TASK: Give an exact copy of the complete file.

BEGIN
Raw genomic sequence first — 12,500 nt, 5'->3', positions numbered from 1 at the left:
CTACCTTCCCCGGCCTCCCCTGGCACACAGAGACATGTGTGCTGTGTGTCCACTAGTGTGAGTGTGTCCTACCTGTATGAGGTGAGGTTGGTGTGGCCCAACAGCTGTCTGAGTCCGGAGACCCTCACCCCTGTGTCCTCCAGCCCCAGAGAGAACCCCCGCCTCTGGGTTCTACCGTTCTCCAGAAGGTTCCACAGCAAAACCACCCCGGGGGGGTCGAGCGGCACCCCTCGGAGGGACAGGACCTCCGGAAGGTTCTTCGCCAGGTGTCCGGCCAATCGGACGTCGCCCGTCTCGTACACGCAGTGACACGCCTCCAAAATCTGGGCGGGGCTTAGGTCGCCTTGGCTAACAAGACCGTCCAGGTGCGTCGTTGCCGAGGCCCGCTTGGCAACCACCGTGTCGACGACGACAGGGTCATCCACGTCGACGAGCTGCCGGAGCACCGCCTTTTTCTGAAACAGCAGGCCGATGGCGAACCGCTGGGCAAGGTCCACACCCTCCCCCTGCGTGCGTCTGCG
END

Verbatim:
Raw genomic sequence first — 12,500 nt, 5'->3', positions numbered from 1 at the left:
CTACCTTCCCCGGCCTCCCCTGGCACACAGAGACATGTGTGCTGTGTGTCCACTAGTGTGAGTGTGTCCTACCTGTATGAGGTGAGGTTGGTGTGGCCCAACAGCTGTCTGAGTCCGGAGACCCTCACCCCTGTGTCCTCCAGCCCCAGAGAGAACCCCCGCCTCTGGGTTCTACCGTTCTCCAGAAGGTTCCACAGCAAAACCACCCCGGGGGGGTCGAGCGGCACCCCTCGGAGGGACAGGACCTCCGGAAGGTTCTTCGCCAGGTGTCCGGCCAATCGGACGTCGCCCGTCTCGTACACGCAGTGACACGCCTCCAAAATCTGGGCGGGGCTTAGGTCGCCTTGGCTAACAAGACCGTCCAGGTGCGTCGTTGCCGAGGCCCGCTTGGCAACCACCGTGTCGACGACGACAGGGTCATCCACGTCGACGAGCTGCCGGAGCACCGCCTTTTTCTGAAACAGCAGGCCGATGGCGAACCGCTGGGCAAGGTCCACACCCTCCCCCTGCGTGCGTCTGCG